In London for the opening will be center and center-right prime ministers from Norway and Denmark, and conservatives from France (the mayor of Paris, Jacques Chirac, head of the Rassemblement Pour la Republique), Canada, Japan, Australia, New Zealand, Spain, Portugal, Cyprus, Sweden, Finland, Greece, Malta, and Austria. The IDU will have a secretariat in London and will hold its annual meetings here.
Why hasn't there been an international center-right organization before?
''It's an excellent question,'' said the IDU's new executive secretary, British Conservative Party official Scott Hamilton, in an interview. ''The Socialist International movement has been essentially international in outlook, whereas our parties have developed for national reasons. We have been slow to come together. . . .''
Mr. Hamilton is head of the British Conservative Party's international office at party headquarters on Smith Square in London. His chairman will be an Austrian, Alois Mock (the chairman of the Austrian People's Party). The treasurer is a Canadian, Allan Lawrence (a member of Parliament and official of the Progressive Conservative Party).
According to Mr. Hamilton, the idea for the IDU grew after the first elections to the European Parliament in the late '70s. Conservatives around Europe discovered that they had much in common and formed the European Democratic Union, based in Vienna. The EDU is also headed by Dr. Mock.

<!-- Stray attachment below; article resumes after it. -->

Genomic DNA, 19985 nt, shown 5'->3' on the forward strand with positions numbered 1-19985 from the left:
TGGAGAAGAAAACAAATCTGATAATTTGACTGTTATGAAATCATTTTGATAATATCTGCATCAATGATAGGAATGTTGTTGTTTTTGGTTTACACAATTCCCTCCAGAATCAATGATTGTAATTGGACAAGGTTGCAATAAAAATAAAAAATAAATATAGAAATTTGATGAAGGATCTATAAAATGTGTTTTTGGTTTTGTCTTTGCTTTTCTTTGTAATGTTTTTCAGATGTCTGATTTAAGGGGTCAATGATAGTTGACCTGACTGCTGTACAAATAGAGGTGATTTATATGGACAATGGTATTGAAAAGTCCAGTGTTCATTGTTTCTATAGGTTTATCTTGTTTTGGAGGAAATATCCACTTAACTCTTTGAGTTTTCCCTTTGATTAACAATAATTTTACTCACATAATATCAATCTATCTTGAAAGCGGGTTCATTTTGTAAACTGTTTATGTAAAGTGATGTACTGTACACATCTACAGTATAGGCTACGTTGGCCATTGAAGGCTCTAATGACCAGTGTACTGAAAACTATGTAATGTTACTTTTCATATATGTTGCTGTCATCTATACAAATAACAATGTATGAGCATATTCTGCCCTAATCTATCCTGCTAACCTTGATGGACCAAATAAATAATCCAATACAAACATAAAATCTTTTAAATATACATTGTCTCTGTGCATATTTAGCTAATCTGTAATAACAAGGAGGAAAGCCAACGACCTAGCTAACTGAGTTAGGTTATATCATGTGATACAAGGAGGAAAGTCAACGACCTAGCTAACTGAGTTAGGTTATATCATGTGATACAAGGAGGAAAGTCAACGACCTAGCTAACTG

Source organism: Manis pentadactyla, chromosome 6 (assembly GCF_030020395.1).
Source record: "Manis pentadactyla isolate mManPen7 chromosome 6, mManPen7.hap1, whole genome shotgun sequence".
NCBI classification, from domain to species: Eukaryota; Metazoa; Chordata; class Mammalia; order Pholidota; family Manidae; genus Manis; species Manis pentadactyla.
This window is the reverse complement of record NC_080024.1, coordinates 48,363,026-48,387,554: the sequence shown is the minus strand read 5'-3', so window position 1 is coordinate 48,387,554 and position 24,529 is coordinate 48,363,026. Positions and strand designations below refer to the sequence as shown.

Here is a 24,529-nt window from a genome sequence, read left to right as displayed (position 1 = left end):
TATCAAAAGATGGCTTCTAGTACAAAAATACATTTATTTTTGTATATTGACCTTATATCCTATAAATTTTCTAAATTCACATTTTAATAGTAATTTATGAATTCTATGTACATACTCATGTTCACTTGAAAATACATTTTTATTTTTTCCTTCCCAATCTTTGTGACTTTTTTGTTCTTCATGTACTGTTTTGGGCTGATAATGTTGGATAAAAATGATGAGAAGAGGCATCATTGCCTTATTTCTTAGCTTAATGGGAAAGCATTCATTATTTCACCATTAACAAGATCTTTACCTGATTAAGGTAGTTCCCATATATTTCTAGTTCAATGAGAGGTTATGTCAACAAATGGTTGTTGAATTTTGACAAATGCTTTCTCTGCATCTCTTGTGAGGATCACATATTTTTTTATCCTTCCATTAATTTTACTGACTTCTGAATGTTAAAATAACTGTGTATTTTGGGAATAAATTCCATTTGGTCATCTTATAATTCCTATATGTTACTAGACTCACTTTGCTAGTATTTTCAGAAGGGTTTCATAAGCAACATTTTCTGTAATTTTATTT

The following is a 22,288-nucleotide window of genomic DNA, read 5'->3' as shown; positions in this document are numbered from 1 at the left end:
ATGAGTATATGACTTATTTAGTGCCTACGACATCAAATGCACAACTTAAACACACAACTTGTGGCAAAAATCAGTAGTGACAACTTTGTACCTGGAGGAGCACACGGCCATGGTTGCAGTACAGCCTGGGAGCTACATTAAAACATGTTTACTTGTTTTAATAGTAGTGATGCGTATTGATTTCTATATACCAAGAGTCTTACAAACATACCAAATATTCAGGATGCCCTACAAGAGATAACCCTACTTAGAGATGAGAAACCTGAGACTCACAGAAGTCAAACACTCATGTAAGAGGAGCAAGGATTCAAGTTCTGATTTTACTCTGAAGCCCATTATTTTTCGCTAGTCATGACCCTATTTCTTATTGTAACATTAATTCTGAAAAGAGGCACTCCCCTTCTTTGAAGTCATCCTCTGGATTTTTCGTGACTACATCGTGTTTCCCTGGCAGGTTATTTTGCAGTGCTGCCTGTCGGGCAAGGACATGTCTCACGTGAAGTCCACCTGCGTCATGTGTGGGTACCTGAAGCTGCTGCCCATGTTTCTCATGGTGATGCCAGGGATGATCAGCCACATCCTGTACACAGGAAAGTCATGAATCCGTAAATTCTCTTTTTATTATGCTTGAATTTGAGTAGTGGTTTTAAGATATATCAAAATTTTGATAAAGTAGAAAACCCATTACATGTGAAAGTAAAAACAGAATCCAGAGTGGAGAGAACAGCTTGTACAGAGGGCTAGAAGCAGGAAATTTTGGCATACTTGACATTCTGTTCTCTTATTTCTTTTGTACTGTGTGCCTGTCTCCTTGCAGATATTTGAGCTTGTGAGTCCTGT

More impetus came with Mrs. Thatcher's first election victory in Britain in 1979. When Mr. Reagan came to power in the US, the Republicans asked for associate membership.
Last year the idea spread to the Pacific. Led by the US Republicans and the Japanese Liberal Democrats, a staunchly anti-communist Pacific Democratic Union was formed, with a secretariat in Canberra headed by Australian Liberal Party leader John Atwill.
Now the new IDU is to be an umbrella organization. Mr. Hamilton says it will include but not replace the European and Pacific groups.
''There has been some discussion,'' Mr. Hamilton said, ''of another regional democratic union linking North and South America. One needs to be cautious, however, given the current situation in Central America. . . .
''There's also interest in Africa and Asia, and in helping democratic center-right parties to grow stronger there. . . . As for the IDU itself, we see the main value at the moment as exchanging ideas and talking to each other.''
There will be difficulties ahead. Some parties are more to the center, some more to the right. Mr. Reagan and Mrs. Thatcher will want to speak out against the Soviet Union, but the Finnish Kansallinen Kokoomus Party will have to dissociate itself from any such statements, given Finland's complex ties with Moscow.
The IDU does hope to spotlight what it regards as dangerous tendencies within the Socialist International, such as the readiness of Socialist International to ''do business with'' far leftists on the fringes of the British Labour Party and in other countries. Another example of the nondemocratic far left cited here is the Jewel Party in Grenada.